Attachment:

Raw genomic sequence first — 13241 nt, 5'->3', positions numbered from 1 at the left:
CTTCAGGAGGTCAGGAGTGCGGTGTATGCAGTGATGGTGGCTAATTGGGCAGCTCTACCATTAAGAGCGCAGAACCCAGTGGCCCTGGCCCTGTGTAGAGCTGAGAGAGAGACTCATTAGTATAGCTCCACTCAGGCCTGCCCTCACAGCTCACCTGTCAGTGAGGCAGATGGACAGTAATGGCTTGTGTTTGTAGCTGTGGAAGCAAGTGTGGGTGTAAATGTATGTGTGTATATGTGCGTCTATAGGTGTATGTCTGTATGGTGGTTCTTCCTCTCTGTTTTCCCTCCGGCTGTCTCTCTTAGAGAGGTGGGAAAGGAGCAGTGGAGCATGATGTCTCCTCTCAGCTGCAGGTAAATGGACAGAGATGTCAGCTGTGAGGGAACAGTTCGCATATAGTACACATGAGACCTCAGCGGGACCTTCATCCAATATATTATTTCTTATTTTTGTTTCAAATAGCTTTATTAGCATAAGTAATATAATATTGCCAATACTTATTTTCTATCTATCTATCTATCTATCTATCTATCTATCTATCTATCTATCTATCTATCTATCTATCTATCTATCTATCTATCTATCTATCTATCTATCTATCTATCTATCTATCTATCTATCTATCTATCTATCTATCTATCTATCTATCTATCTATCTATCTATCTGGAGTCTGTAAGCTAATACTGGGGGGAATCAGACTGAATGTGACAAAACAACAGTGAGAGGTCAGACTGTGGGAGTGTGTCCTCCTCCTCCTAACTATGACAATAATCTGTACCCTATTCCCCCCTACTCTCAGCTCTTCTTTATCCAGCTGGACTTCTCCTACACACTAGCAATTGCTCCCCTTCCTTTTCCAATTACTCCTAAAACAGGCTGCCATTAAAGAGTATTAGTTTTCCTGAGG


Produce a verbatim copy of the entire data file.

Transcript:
Raw genomic sequence first — 13241 nt, 5'->3', positions numbered from 1 at the left:
CTTCAGGAGGTCAGGAGTGCGGTGTATGCAGTGATGGTGGCTAATTGGGCAGCTCTACCATTAAGAGCGCAGAACCCAGTGGCCCTGGCCCTGTGTAGAGCTGAGAGAGAGACTCATTAGTATAGCTCCACTCAGGCCTGCCCTCACAGCTCACCTGTCAGTGAGGCAGATGGACAGTAATGGCTTGTGTTTGTAGCTGTGGAAGCAAGTGTGGGTGTAAATGTATGTGTGTATATGTGCGTCTATAGGTGTATGTCTGTATGGTGGTTCTTCCTCTCTGTTTTCCCTCCGGCTGTCTCTCTTAGAGAGGTGGGAAAGGAGCAGTGGAGCATGATGTCTCCTCTCAGCTGCAGGTAAATGGACAGAGATGTCAGCTGTGAGGGAACAGTTCGCATATAGTACACATGAGACCTCAGCGGGACCTTCATCCAATATATTATTTCTTATTTTTGTTTCAAATAGCTTTATTAGCATAAGTAATATAATATTGCCAATACTTATTTTCTATCTATCTATCTATCTATCTATCTATCTATCTATCTATCTATCTATCTATCTATCTATCTATCTATCTATCTATCTATCTATCTATCTATCTATCTATCTATCTATCTATCTATCTATCTATCTATCTATCTATCTATCTATCTATCTATCTATCTATCTGGAGTCTGTAAGCTAATACTGGGGGGAATCAGACTGAATGTGACAAAACAACAGTGAGAGGTCAGACTGTGGGAGTGTGTCCTCCTCCTCCTAACTATGACAATAATCTGTACCCTATTCCCCCCTACTCTCAGCTCTTCTTTATCCAGCTGGACTTCTCCTACACACTAGCAATTGCTCCCCTTCCTTTTCCAATTACTCCTAAAACAGGCTGCCATTAAAGAGTATTAGTTTTCCTGAGG